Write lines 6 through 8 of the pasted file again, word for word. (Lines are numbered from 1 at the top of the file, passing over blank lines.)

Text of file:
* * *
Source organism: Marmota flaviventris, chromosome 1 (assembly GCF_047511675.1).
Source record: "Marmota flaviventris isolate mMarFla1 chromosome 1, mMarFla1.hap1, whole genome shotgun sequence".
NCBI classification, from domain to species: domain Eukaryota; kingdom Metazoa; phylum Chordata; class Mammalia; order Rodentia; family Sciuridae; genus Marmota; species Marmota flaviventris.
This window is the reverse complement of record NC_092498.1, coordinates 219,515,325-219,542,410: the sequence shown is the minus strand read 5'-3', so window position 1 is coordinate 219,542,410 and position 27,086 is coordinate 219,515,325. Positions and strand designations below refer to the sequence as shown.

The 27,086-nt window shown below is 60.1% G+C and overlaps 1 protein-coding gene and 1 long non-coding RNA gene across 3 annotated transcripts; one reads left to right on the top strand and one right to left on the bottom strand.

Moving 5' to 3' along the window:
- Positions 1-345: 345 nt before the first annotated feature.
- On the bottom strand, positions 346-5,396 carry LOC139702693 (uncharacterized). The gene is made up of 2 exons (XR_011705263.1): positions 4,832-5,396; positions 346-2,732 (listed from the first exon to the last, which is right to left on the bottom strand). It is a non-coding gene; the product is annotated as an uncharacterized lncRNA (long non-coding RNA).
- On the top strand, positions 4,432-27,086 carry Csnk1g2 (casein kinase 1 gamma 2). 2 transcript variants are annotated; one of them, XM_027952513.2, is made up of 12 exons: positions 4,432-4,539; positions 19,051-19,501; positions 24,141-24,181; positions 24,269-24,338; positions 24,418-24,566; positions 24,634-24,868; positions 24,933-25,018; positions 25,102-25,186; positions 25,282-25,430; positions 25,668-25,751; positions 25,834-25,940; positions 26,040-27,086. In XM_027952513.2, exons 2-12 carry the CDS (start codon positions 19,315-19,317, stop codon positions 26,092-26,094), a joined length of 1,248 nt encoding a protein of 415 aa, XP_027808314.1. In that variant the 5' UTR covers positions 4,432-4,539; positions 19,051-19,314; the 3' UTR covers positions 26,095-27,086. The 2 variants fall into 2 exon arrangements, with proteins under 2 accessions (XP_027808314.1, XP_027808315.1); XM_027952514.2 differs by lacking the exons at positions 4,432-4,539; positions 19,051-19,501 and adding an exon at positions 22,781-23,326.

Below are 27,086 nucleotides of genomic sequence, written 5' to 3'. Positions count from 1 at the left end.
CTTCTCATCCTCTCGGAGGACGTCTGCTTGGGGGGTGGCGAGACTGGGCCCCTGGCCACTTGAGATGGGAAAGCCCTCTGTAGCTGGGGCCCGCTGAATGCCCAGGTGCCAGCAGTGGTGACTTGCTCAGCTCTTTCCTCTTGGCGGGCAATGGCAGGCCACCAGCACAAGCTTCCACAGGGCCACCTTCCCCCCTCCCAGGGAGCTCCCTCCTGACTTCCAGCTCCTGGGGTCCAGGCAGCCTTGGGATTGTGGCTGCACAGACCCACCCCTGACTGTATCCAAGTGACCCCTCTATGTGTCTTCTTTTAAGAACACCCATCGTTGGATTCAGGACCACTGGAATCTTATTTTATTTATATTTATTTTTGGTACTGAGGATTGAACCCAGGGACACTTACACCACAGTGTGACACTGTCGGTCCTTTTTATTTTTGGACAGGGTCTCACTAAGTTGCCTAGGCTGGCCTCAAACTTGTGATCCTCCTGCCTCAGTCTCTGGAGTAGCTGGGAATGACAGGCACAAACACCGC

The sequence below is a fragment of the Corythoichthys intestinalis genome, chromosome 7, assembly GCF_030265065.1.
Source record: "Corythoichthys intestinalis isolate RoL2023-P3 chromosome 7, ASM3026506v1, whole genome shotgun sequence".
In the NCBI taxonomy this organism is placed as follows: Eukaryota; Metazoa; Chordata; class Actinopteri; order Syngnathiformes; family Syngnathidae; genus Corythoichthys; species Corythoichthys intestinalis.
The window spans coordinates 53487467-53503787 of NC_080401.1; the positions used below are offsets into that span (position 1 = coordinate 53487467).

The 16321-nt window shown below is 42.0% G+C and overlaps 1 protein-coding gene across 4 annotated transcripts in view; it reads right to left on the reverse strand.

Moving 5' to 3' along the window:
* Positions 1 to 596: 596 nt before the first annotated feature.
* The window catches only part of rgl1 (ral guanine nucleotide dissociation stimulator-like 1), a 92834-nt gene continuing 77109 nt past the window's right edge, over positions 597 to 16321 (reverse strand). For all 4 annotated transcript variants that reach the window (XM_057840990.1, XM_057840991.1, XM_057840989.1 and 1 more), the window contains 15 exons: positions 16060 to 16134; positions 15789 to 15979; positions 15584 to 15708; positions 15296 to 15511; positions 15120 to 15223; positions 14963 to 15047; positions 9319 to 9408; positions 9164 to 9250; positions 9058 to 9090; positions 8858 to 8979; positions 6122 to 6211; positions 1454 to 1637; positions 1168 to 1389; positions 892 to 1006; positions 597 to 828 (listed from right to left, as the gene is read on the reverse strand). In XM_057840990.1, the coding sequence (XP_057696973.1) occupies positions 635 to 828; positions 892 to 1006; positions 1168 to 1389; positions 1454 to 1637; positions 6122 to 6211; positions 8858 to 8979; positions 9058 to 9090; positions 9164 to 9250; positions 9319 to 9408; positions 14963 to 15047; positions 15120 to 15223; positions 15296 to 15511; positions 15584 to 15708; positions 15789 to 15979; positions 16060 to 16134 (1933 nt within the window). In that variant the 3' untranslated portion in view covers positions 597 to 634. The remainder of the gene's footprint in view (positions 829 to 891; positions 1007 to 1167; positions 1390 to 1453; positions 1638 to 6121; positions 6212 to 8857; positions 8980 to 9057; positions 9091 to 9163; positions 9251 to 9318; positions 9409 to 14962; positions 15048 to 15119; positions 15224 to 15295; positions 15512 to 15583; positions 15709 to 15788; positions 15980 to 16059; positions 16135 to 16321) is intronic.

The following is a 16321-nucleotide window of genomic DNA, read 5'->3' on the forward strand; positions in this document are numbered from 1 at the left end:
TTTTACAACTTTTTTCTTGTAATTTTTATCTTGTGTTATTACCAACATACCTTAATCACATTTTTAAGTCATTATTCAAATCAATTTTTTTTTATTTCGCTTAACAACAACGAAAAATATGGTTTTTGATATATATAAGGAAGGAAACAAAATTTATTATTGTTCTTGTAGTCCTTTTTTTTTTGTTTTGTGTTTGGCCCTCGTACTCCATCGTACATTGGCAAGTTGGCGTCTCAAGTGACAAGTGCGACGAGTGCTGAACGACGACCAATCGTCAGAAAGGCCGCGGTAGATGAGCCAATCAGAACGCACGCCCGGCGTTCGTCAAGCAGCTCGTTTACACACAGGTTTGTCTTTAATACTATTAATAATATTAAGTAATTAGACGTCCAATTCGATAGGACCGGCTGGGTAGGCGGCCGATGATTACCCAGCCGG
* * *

Moving 5' to 3' along the window:
- Positions 1-345: 345 nt before the first annotated feature.
- On the bottom strand, positions 346-5,396 carry LOC139702693 (uncharacterized). The gene is made up of 2 exons (XR_011705263.1): positions 4,832-5,396; positions 346-2,732 (listed from the first exon to the last, which is right to left on the bottom strand). It is a non-coding gene; the product is annotated as an uncharacterized lncRNA (long non-coding RNA).